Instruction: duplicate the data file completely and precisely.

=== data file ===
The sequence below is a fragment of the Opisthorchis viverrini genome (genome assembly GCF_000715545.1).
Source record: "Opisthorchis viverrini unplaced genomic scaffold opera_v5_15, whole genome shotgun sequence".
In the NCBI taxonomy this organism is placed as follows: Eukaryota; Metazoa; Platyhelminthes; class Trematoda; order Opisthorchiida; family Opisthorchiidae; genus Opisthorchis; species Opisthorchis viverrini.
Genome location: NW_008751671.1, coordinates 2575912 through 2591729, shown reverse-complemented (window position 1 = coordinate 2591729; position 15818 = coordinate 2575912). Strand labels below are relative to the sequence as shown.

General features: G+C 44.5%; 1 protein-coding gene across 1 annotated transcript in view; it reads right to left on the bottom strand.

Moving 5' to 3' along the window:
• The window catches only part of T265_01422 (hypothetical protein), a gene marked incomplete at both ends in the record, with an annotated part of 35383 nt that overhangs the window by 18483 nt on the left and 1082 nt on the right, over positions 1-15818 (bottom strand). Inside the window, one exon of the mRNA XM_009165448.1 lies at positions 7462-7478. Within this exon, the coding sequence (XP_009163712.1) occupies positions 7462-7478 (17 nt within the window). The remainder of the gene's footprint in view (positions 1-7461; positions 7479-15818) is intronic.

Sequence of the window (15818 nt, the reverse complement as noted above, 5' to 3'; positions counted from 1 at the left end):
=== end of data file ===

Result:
The sequence below is a fragment of the Opisthorchis viverrini genome (genome assembly GCF_000715545.1).
Source record: "Opisthorchis viverrini unplaced genomic scaffold opera_v5_15, whole genome shotgun sequence".
In the NCBI taxonomy this organism is placed as follows: Eukaryota; Metazoa; Platyhelminthes; class Trematoda; order Opisthorchiida; family Opisthorchiidae; genus Opisthorchis; species Opisthorchis viverrini.
Genome location: NW_008751671.1, coordinates 2575912 through 2591729, shown reverse-complemented (window position 1 = coordinate 2591729; position 15818 = coordinate 2575912). Strand labels below are relative to the sequence as shown.

General features: G+C 44.5%; 1 protein-coding gene across 1 annotated transcript in view; it reads right to left on the bottom strand.

Moving 5' to 3' along the window:
• The window catches only part of T265_01422 (hypothetical protein), a gene marked incomplete at both ends in the record, with an annotated part of 35383 nt that overhangs the window by 18483 nt on the left and 1082 nt on the right, over positions 1-15818 (bottom strand). Inside the window, one exon of the mRNA XM_009165448.1 lies at positions 7462-7478. Within this exon, the coding sequence (XP_009163712.1) occupies positions 7462-7478 (17 nt within the window). The remainder of the gene's footprint in view (positions 1-7461; positions 7479-15818) is intronic.

Sequence of the window (15818 nt, the reverse complement as noted above, 5' to 3'; positions counted from 1 at the left end):